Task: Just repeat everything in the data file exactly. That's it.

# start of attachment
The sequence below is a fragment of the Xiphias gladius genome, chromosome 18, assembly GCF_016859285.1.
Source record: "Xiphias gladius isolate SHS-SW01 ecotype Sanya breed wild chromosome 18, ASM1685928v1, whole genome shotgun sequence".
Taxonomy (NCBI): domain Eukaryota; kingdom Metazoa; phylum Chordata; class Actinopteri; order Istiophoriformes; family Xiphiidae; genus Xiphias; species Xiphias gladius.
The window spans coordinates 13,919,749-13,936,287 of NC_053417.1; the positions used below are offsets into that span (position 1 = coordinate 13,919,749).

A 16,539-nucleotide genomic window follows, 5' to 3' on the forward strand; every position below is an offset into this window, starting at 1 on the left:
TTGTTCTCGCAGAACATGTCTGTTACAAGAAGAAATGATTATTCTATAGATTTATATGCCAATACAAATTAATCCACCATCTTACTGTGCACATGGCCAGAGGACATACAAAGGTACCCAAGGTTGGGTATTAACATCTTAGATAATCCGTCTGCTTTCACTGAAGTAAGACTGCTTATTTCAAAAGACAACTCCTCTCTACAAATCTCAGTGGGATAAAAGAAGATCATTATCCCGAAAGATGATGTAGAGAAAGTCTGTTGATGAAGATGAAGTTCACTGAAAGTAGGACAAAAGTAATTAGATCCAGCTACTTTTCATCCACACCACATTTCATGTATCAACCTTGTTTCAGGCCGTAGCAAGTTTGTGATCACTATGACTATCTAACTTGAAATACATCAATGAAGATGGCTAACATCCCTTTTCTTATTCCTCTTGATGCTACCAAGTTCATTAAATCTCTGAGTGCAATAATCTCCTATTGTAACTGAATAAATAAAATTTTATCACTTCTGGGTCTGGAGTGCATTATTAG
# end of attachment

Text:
The sequence below is a fragment of the Xiphias gladius genome, chromosome 18, assembly GCF_016859285.1.
Source record: "Xiphias gladius isolate SHS-SW01 ecotype Sanya breed wild chromosome 18, ASM1685928v1, whole genome shotgun sequence".
Taxonomy (NCBI): domain Eukaryota; kingdom Metazoa; phylum Chordata; class Actinopteri; order Istiophoriformes; family Xiphiidae; genus Xiphias; species Xiphias gladius.
The window spans coordinates 13,919,749-13,936,287 of NC_053417.1; the positions used below are offsets into that span (position 1 = coordinate 13,919,749).

A 16,539-nucleotide genomic window follows, 5' to 3' on the forward strand; every position below is an offset into this window, starting at 1 on the left:
TTGTTCTCGCAGAACATGTCTGTTACAAGAAGAAATGATTATTCTATAGATTTATATGCCAATACAAATTAATCCACCATCTTACTGTGCACATGGCCAGAGGACATACAAAGGTACCCAAGGTTGGGTATTAACATCTTAGATAATCCGTCTGCTTTCACTGAAGTAAGACTGCTTATTTCAAAAGACAACTCCTCTCTACAAATCTCAGTGGGATAAAAGAAGATCATTATCCCGAAAGATGATGTAGAGAAAGTCTGTTGATGAAGATGAAGTTCACTGAAAGTAGGACAAAAGTAATTAGATCCAGCTACTTTTCATCCACACCACATTTCATGTATCAACCTTGTTTCAGGCCGTAGCAAGTTTGTGATCACTATGACTATCTAACTTGAAATACATCAATGAAGATGGCTAACATCCCTTTTCTTATTCCTCTTGATGCTACCAAGTTCATTAAATCTCTGAGTGCAATAATCTCCTATTGTAACTGAATAAATAAAATTTTATCACTTCTGGGTCTGGAGTGCATTATTAG